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Proc Natl Acad Sci U S A. 2008 Aug 5;105(31):10832-6. doi: 10.1073/pnas.0805111105. Epub 2008 Jul 29.

Organ renewal and cell divisions by differentiated cells in Drosophila.

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Department of Biochemistry and Biophysics, University of California, San Francisco, CA 94158, USA.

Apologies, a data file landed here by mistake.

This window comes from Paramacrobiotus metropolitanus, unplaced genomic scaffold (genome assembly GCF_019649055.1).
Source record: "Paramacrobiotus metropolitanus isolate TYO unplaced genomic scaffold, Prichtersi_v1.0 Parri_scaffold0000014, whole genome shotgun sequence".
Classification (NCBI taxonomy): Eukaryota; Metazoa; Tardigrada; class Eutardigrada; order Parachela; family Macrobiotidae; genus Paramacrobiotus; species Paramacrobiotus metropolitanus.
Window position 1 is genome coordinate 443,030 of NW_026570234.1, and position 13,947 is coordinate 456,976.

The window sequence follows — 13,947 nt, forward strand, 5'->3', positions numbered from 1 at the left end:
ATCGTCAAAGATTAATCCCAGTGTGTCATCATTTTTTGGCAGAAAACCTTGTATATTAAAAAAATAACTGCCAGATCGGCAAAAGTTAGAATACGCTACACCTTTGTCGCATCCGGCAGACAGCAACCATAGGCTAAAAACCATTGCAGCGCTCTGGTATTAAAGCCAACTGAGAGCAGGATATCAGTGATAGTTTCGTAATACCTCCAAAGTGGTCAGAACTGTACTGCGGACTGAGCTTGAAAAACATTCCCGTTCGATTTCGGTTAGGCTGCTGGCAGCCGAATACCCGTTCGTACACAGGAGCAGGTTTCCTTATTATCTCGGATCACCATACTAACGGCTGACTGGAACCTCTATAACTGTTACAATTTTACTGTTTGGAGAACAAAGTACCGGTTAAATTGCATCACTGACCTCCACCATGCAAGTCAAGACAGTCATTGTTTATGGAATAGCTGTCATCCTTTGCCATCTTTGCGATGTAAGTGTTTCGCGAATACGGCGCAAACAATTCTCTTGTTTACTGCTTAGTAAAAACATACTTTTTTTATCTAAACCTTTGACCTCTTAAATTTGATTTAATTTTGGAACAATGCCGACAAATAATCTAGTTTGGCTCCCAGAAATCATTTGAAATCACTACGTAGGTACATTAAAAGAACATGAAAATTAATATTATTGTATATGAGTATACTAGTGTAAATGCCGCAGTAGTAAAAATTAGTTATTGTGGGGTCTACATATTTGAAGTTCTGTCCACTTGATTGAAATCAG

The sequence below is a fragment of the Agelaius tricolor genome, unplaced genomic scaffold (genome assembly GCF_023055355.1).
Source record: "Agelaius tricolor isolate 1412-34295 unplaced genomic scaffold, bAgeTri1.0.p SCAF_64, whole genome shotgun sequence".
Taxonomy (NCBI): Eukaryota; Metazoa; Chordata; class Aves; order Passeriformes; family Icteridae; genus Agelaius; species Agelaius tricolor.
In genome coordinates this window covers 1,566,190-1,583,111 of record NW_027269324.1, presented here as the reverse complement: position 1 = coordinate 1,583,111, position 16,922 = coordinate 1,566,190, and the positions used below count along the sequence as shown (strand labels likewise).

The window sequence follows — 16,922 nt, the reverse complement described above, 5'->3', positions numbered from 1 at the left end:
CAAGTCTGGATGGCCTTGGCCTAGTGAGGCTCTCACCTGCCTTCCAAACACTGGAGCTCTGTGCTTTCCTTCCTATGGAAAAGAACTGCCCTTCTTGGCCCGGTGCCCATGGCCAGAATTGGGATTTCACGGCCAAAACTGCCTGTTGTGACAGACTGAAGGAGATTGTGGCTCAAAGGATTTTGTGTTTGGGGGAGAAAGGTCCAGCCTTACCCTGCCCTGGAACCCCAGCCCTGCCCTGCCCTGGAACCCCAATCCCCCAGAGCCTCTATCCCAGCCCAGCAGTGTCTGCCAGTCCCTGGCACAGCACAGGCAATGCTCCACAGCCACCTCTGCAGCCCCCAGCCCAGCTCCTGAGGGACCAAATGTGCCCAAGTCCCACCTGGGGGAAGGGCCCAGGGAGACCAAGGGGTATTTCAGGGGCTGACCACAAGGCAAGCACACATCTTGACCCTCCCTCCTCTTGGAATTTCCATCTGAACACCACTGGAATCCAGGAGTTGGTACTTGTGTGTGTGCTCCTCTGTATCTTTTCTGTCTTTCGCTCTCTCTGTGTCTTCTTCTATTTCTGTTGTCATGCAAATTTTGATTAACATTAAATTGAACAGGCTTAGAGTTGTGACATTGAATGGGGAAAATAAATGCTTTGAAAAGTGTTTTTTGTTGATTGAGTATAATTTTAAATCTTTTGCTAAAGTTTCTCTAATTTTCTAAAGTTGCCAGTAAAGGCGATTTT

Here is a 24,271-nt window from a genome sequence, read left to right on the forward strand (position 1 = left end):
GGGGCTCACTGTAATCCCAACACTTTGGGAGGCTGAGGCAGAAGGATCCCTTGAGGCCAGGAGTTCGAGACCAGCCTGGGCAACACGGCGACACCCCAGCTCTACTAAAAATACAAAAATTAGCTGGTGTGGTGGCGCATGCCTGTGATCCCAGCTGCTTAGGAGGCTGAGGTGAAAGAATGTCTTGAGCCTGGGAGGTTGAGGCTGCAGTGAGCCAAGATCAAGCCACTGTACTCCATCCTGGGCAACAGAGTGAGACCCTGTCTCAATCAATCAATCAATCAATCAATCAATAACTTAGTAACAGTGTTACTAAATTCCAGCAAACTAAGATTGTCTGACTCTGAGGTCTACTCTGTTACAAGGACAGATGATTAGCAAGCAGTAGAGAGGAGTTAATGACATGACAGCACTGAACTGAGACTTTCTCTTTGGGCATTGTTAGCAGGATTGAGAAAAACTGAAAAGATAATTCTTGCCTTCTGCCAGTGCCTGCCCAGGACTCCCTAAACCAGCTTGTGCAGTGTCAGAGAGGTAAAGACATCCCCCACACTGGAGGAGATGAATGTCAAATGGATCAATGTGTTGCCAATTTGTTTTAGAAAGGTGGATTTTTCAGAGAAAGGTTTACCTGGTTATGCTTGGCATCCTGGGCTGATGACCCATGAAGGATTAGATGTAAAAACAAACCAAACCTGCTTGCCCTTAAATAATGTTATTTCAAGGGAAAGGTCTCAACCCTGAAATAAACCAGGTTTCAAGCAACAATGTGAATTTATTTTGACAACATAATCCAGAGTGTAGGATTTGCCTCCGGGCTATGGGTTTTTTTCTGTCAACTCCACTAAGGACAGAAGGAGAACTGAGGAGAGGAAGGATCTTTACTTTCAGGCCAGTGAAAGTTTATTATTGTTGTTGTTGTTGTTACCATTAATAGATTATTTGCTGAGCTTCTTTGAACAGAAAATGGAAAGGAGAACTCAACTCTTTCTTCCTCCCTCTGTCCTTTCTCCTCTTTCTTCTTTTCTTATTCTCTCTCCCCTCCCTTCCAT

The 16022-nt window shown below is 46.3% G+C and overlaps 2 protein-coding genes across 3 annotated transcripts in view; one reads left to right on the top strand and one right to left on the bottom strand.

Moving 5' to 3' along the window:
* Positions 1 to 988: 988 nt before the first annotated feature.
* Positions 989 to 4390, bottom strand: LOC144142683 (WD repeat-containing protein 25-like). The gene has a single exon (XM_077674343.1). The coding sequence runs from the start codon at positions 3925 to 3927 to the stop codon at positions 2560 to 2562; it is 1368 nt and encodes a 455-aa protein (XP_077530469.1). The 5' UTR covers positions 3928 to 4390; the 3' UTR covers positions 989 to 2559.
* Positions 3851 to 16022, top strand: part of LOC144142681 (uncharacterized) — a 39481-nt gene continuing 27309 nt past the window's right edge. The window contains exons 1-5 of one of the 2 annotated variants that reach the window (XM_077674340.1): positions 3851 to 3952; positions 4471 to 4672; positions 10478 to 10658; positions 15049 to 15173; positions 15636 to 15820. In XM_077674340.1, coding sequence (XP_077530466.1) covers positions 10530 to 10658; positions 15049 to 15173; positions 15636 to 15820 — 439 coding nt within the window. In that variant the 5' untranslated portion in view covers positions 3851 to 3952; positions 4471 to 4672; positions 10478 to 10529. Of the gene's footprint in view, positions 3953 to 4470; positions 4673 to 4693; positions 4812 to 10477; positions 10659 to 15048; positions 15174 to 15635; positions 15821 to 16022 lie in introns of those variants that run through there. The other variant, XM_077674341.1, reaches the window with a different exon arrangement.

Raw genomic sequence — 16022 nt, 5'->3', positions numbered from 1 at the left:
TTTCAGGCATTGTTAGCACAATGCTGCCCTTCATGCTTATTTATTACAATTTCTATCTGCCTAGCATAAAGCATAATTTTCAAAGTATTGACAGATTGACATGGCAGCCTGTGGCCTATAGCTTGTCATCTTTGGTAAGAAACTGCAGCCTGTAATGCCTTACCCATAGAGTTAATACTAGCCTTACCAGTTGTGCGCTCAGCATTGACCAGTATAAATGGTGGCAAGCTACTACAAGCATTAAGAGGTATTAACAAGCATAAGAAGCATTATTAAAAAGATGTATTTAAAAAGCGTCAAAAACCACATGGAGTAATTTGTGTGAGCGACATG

For many organs, the processes of renewal and regeneration recruit stem cells to replace differentiated, postmitotic cells, but the capacity of an organ's differentiated cells to divide and contribute is uncertain. Most cells of the Drosophila adult are the descendants of dedicated precursors that divide and replace larval cells that are histolyzed during metamorphosis. We investigated the provenance of cells that reconstitute the second thoracic metamere of the tracheal system (Tr2). These cells contribute the precursors for Branchless(FGF)-dependent growth of the dorsal air sacs, the major tracheal organs of the adult fly. We found that, in contrast to the cells in other tracheal metameres that proceed through many cycles of endoreplication, the cells that constitute the Tr2 branches in young larvae do not. Like the cells in other tracheal metameres, these cells arrest mitotic cycling in the embryo and form differentiated, air-filled tracheal branches of the larva. We report here that they reinitiate cell divisions during the third instar (L3) to increase the Tr2 population by approximately 10-fold with multipotent cells.

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